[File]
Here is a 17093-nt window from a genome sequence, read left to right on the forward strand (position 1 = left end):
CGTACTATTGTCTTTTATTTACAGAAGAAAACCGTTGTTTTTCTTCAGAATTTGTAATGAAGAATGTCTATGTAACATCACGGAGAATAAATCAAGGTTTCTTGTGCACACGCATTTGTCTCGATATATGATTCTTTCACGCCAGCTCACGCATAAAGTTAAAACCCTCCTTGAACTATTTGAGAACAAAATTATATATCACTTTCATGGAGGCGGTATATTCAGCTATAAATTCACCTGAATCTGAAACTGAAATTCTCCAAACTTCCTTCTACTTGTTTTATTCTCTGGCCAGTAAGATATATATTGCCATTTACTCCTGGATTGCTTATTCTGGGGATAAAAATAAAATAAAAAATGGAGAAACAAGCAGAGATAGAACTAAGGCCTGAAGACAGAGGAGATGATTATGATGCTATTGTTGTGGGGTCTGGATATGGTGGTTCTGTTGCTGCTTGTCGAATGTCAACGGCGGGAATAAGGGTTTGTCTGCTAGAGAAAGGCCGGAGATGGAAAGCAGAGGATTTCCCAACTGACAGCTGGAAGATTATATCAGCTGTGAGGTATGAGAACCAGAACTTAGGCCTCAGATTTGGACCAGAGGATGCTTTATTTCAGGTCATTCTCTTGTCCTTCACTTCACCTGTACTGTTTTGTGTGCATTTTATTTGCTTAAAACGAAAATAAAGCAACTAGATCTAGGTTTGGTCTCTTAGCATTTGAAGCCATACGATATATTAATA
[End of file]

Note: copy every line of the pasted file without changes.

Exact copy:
Here is a 17093-nt window from a genome sequence, read left to right on the forward strand (position 1 = left end):
CGTACTATTGTCTTTTATTTACAGAAGAAAACCGTTGTTTTTCTTCAGAATTTGTAATGAAGAATGTCTATGTAACATCACGGAGAATAAATCAAGGTTTCTTGTGCACACGCATTTGTCTCGATATATGATTCTTTCACGCCAGCTCACGCATAAAGTTAAAACCCTCCTTGAACTATTTGAGAACAAAATTATATATCACTTTCATGGAGGCGGTATATTCAGCTATAAATTCACCTGAATCTGAAACTGAAATTCTCCAAACTTCCTTCTACTTGTTTTATTCTCTGGCCAGTAAGATATATATTGCCATTTACTCCTGGATTGCTTATTCTGGGGATAAAAATAAAATAAAAAATGGAGAAACAAGCAGAGATAGAACTAAGGCCTGAAGACAGAGGAGATGATTATGATGCTATTGTTGTGGGGTCTGGATATGGTGGTTCTGTTGCTGCTTGTCGAATGTCAACGGCGGGAATAAGGGTTTGTCTGCTAGAGAAAGGCCGGAGATGGAAAGCAGAGGATTTCCCAACTGACAGCTGGAAGATTATATCAGCTGTGAGGTATGAGAACCAGAACTTAGGCCTCAGATTTGGACCAGAGGATGCTTTATTTCAGGTCATTCTCTTGTCCTTCACTTCACCTGTACTGTTTTGTGTGCATTTTATTTGCTTAAAACGAAAATAAAGCAACTAGATCTAGGTTTGGTCTCTTAGCATTTGAAGCCATACGATATATTAATA